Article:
Very few boomerangs have been brought to Europe, and, indeed, very many people are in ignorance of the existence of the weapon. When it becomes better known, when men of science shall have examined it with intelligent care, perhaps some means of applying it usefully will be found. The case of the boomerang proves clearly that the most simple laws of nature have not, even among civilized nations, been sufficiently utilized. And it is not flattering to our amour-propre that this lesson in mechanics comes to us from Australia, from a country the inhabitants of which are among the least civilized and the least capable of civilization. One is perfectly nonplussed in attempting to explain how savage tribes, utterly ignorant of physics and the laws of dynamics, could have conceived the idea of an instrument at once so ingenious and so simple. It was no doubt chance that first made them acquainted with the properties of a piece of wood thus shaped; and one can imagine how, in the chase, an Australian, having in his hand a curved stick, and throwing it at the wild fowl, was astonished to see it come back to his side; how, being a keen observer, the strange fact made a deep impression upon him; and how, after end-less trials, he arrived at a satisfactory result, and fashioned another instrument like the one chance had put into his hands.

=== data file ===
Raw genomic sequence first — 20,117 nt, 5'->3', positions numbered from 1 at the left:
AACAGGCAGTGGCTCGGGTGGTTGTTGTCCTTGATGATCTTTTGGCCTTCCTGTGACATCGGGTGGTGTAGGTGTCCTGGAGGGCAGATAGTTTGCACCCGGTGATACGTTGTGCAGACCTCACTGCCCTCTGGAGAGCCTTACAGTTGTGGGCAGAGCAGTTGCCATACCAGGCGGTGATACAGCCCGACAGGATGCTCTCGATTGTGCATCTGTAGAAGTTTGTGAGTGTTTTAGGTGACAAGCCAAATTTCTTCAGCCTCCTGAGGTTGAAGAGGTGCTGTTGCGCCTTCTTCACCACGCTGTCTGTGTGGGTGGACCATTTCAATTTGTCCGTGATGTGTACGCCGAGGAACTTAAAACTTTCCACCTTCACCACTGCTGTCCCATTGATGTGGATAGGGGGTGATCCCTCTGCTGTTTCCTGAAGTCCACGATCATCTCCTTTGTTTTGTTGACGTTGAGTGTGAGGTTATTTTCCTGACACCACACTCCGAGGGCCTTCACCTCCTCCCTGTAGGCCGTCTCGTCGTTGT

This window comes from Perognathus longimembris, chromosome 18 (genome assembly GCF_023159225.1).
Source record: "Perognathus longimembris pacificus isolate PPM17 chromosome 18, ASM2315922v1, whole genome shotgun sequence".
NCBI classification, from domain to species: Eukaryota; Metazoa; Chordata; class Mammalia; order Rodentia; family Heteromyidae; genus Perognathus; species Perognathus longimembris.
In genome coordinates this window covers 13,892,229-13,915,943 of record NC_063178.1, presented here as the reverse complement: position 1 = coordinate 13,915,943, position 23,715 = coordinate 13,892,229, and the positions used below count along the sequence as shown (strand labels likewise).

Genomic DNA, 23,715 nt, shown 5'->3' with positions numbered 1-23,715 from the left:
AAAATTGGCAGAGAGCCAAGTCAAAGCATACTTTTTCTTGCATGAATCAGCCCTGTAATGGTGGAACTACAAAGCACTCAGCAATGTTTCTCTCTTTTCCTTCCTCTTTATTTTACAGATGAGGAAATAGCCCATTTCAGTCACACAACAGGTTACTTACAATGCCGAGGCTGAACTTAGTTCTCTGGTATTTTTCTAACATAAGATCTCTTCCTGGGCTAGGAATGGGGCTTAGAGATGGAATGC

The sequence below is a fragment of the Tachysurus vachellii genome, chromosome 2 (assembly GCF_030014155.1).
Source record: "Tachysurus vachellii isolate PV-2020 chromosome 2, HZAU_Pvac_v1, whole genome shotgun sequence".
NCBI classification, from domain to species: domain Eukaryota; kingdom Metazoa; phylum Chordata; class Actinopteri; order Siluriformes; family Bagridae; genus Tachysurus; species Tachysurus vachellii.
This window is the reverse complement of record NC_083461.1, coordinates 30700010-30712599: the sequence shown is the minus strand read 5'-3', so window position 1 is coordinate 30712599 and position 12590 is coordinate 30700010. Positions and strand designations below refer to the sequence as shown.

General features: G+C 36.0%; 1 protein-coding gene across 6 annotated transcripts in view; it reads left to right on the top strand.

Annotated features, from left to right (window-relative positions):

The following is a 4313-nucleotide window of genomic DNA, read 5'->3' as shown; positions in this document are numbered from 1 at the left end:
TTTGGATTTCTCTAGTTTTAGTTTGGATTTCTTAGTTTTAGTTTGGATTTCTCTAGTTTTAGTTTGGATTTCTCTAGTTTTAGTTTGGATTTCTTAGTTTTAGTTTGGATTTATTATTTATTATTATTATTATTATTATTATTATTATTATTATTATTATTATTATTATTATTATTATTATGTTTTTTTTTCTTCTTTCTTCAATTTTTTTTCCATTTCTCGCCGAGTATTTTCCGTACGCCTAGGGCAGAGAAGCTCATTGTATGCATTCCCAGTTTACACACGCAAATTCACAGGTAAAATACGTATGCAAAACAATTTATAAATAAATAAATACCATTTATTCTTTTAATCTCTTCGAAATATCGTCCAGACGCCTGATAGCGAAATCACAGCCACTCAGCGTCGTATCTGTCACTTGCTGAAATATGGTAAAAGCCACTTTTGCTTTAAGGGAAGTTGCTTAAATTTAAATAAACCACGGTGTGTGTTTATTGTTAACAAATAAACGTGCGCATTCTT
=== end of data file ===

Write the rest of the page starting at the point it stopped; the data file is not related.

However this may be, the natives use this instrument with extraordinary skill, and travellers recount incredible feats performed by them. Thus, a native throws his boomerang with his right hand, and catches it again with his left, and vice versa. They hit unerringly objects concealed by other bodies—strike down, for example, birds or other small animals hidden behind trees or houses. Nearer objects they also hit by a back-stroke. The perfection of skill is to strike the enemy with a double boomerang—that is, with one discharged with the right and another sent by the left hand. The unhappy man who serves as target thus finds himself between two fires, or rather between two clubs, which, after describing eccentric courses, both infallibly strike him, unless he is sufficiently skilful to escape by a ruse, or is possessed of a shield of a particular shape, behind which he may shelter himself.